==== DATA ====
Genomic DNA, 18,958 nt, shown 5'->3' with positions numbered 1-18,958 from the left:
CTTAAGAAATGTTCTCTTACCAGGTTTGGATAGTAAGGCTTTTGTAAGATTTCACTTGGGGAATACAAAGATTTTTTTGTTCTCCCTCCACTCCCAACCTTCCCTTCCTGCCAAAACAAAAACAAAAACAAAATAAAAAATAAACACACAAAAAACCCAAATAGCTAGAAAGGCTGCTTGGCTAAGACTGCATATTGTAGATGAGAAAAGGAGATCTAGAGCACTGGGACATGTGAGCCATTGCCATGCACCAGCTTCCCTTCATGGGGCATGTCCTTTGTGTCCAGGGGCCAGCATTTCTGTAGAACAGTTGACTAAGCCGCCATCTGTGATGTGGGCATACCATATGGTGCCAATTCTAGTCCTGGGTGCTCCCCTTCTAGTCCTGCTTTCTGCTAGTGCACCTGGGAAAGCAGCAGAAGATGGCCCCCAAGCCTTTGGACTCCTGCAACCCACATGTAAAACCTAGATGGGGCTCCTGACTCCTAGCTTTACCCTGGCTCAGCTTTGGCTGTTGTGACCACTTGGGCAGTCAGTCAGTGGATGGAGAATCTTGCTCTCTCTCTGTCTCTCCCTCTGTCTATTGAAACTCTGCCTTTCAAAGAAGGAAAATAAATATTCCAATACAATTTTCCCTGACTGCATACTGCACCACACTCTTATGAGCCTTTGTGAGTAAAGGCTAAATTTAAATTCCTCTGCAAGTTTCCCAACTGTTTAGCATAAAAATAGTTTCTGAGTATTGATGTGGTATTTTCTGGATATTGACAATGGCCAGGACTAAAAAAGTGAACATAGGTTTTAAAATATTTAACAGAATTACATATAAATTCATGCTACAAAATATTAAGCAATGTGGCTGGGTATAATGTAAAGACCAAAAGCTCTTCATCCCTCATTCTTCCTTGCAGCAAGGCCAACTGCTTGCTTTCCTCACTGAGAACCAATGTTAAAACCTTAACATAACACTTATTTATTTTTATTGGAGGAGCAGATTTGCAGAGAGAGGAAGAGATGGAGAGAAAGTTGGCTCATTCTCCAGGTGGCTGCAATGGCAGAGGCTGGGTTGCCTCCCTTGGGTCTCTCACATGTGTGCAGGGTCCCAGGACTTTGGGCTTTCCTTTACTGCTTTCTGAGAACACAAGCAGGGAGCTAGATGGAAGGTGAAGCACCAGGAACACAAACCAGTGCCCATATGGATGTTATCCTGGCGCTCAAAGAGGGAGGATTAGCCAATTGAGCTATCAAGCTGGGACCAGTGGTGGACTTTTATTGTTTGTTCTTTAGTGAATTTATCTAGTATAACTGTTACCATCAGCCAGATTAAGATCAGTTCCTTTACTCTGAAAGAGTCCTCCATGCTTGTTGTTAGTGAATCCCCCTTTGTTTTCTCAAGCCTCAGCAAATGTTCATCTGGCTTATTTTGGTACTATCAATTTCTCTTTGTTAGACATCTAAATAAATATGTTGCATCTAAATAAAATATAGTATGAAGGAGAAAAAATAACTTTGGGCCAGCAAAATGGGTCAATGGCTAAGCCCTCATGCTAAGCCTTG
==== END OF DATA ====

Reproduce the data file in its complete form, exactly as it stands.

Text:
Genomic DNA, 18,958 nt, shown 5'->3' with positions numbered 1-18,958 from the left:
CTTAAGAAATGTTCTCTTACCAGGTTTGGATAGTAAGGCTTTTGTAAGATTTCACTTGGGGAATACAAAGATTTTTTTGTTCTCCCTCCACTCCCAACCTTCCCTTCCTGCCAAAACAAAAACAAAAACAAAATAAAAAATAAACACACAAAAAACCCAAATAGCTAGAAAGGCTGCTTGGCTAAGACTGCATATTGTAGATGAGAAAAGGAGATCTAGAGCACTGGGACATGTGAGCCATTGCCATGCACCAGCTTCCCTTCATGGGGCATGTCCTTTGTGTCCAGGGGCCAGCATTTCTGTAGAACAGTTGACTAAGCCGCCATCTGTGATGTGGGCATACCATATGGTGCCAATTCTAGTCCTGGGTGCTCCCCTTCTAGTCCTGCTTTCTGCTAGTGCACCTGGGAAAGCAGCAGAAGATGGCCCCCAAGCCTTTGGACTCCTGCAACCCACATGTAAAACCTAGATGGGGCTCCTGACTCCTAGCTTTACCCTGGCTCAGCTTTGGCTGTTGTGACCACTTGGGCAGTCAGTCAGTGGATGGAGAATCTTGCTCTCTCTCTGTCTCTCCCTCTGTCTATTGAAACTCTGCCTTTCAAAGAAGGAAAATAAATATTCCAATACAATTTTCCCTGACTGCATACTGCACCACACTCTTATGAGCCTTTGTGAGTAAAGGCTAAATTTAAATTCCTCTGCAAGTTTCCCAACTGTTTAGCATAAAAATAGTTTCTGAGTATTGATGTGGTATTTTCTGGATATTGACAATGGCCAGGACTAAAAAAGTGAACATAGGTTTTAAAATATTTAACAGAATTACATATAAATTCATGCTACAAAATATTAAGCAATGTGGCTGGGTATAATGTAAAGACCAAAAGCTCTTCATCCCTCATTCTTCCTTGCAGCAAGGCCAACTGCTTGCTTTCCTCACTGAGAACCAATGTTAAAACCTTAACATAACACTTATTTATTTTTATTGGAGGAGCAGATTTGCAGAGAGAGGAAGAGATGGAGAGAAAGTTGGCTCATTCTCCAGGTGGCTGCAATGGCAGAGGCTGGGTTGCCTCCCTTGGGTCTCTCACATGTGTGCAGGGTCCCAGGACTTTGGGCTTTCCTTTACTGCTTTCTGAGAACACAAGCAGGGAGCTAGATGGAAGGTGAAGCACCAGGAACACAAACCAGTGCCCATATGGATGTTATCCTGGCGCTCAAAGAGGGAGGATTAGCCAATTGAGCTATCAAGCTGGGACCAGTGGTGGACTTTTATTGTTTGTTCTTTAGTGAATTTATCTAGTATAACTGTTACCATCAGCCAGATTAAGATCAGTTCCTTTACTCTGAAAGAGTCCTCCATGCTTGTTGTTAGTGAATCCCCCTTTGTTTTCTCAAGCCTCAGCAAATGTTCATCTGGCTTATTTTGGTACTATCAATTTCTCTTTGTTAGACATCTAAATAAATATGTTGCATCTAAATAAAATATAGTATGAAGGAGAAAAAATAACTTTGGGCCAGCAAAATGGGTCAATGGCTAAGCCCTCATGCTAAGCCTTG